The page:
The artistic practice known as cyanography began with the invention of the cyanotype, a distinctive dark blue print, by Sir John Herschel (1792-1871) in 1842. While experimenting with the general effect of light on iron compounds, he discovered that exposure to light turned certain compounds of ferric ammonium citrate and potassium ferricyanide into Prussian blue, a beautiful shade of blue dye. By applying the compound of iron salts to a base material, such as a sheet of paper, laying a photographic negative or three-dimensional objects on top, and exposing the whole thing to light, one could create beautiful images. The light causes the desired reaction with iron in the exposed areas of the paper, turning them blue, while the rest of the sheet, obscured by whatever was placed on top, remains white. After its invention the cyanotype, or the blueprint as it is also called, was practised and perfected by a few notable photographers of the time, such as William Henry Fox Talbot (1800-1877). It was an accurate and inexpensive way to print photographic negatives, and as such it also became a kind of early version of the photocopier, allowing architectural plans and scientific documents to be reproduced easily and effectively.
Although its affordability made the cyanotype extremely popular with amateur photographers of the day, the medium was initially seen as devoid of any artistic merit. The British photographer and botanist Anna Atkins (1799-1871), a friend of Sir John Herschel’s, was one of the first to publish cyanotypes as an artist. Her book Photographs of British Algae: Cyanotype Impressions, published in 1843, is widely considered to be the first published book illustrated with photographs. The original contained over 411 cyanotypes of botanical specimens, and although the purpose was scientific in nature, the prints themselves are clearly more than just scientific records. Atkins had a careful eye for composition: pairs of specimens are carefully arranged with a sensitivity towards symmetry, while individual ribbons of seaweed undulate back and forth across the page. Her cyanotypes were photograms, i.e. they were made without a camera or negatives but rather by laying specimens directly onto the treated paper, meaning that each one had to be made individually and therefore no two copies of the book were exactly alike. This arduous enterprise took nearly a decade of work, and its realisation remains an inspiration for artists and amateurs alike.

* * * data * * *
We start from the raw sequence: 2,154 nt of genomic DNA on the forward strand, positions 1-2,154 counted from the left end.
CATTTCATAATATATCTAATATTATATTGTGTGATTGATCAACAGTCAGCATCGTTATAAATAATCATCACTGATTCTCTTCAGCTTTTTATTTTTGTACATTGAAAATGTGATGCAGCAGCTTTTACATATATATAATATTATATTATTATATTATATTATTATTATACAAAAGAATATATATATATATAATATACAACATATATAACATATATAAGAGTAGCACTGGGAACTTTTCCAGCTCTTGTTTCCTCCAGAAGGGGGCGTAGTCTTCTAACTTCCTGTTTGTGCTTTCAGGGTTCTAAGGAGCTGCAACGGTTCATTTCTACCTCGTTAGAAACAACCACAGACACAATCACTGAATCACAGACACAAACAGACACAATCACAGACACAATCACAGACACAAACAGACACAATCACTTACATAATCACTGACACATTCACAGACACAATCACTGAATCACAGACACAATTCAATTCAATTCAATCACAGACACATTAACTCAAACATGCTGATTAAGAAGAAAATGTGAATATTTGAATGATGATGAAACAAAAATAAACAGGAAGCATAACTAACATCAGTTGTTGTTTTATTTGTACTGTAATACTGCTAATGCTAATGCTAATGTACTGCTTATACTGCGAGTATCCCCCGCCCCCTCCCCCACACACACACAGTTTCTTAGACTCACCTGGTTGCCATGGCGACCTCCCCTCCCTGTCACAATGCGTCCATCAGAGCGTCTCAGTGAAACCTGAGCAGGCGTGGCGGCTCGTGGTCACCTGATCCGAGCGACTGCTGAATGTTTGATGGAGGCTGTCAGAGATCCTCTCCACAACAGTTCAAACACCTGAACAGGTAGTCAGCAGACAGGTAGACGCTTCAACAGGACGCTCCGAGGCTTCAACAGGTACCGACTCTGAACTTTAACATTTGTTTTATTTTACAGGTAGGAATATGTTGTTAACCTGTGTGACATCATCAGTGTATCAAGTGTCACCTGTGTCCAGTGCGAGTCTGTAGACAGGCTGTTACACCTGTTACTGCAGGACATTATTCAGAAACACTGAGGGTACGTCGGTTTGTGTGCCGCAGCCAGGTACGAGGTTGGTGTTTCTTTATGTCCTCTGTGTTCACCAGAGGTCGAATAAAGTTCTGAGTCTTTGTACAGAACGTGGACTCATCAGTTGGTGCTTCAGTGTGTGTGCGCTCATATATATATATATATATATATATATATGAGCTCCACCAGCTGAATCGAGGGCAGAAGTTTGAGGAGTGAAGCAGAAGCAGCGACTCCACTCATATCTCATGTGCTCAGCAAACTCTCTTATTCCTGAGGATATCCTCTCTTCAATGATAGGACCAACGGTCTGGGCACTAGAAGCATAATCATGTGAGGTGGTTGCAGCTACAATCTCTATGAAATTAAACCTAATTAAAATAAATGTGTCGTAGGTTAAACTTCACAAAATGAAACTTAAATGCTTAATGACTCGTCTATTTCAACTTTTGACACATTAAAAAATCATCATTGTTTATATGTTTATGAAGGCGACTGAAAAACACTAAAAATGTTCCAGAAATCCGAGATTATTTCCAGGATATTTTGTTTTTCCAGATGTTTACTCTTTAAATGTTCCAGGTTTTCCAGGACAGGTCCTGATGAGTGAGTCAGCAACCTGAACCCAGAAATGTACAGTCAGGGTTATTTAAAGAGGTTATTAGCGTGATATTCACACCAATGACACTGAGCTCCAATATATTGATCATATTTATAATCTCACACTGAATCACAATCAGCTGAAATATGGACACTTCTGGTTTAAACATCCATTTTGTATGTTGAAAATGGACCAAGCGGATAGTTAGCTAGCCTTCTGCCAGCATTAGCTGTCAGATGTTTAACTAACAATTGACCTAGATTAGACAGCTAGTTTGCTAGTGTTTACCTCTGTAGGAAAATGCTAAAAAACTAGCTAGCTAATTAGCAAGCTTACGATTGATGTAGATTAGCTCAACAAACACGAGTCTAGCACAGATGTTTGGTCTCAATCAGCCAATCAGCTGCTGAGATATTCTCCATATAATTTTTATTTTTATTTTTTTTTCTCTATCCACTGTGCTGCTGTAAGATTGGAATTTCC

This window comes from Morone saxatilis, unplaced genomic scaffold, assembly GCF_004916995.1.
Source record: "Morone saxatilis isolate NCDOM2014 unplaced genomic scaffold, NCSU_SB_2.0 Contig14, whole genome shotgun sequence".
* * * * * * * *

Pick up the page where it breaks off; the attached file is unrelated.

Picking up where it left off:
If the artistic use of cyanotypes mostly disappeared during the early twentieth century, it gained in popularity as the 1950s and 60s saw a resurgence in amateur photographic techniques. Robert Rauschenberg (1925-2008) was introduced to the technique in 1949 by his then-wife Susan Weil, who had learned the process from family members as a child, and together they embarked on a series of works made in their small New York City apartment. The process allowed them to cheaply make works that competed with the scale of contemporary paintings, a ten-yard roll of paper costing $1.75 at the time, and existing works from the series measure anywhere from five to almost nine feet tall. Though Rauschenberg eventually moved on to other media, small examples of cyanotypes appear in some of his later combines, and elements of the method can be seen in other aspects of his practice, such as shifting the orientation of the picture plane, the use of everyday objects, and a one-to-one scale. In 2008, the artist Christian Marclay produced a series of large cyanotypes in which unwound spools of old cassette tapes swirl across the paper, a kind of drawing with both light and sound, in a commemoration of two mediums that have been rendered virtually obsolete in an age of digital technology.
— Natasha Rosenblatt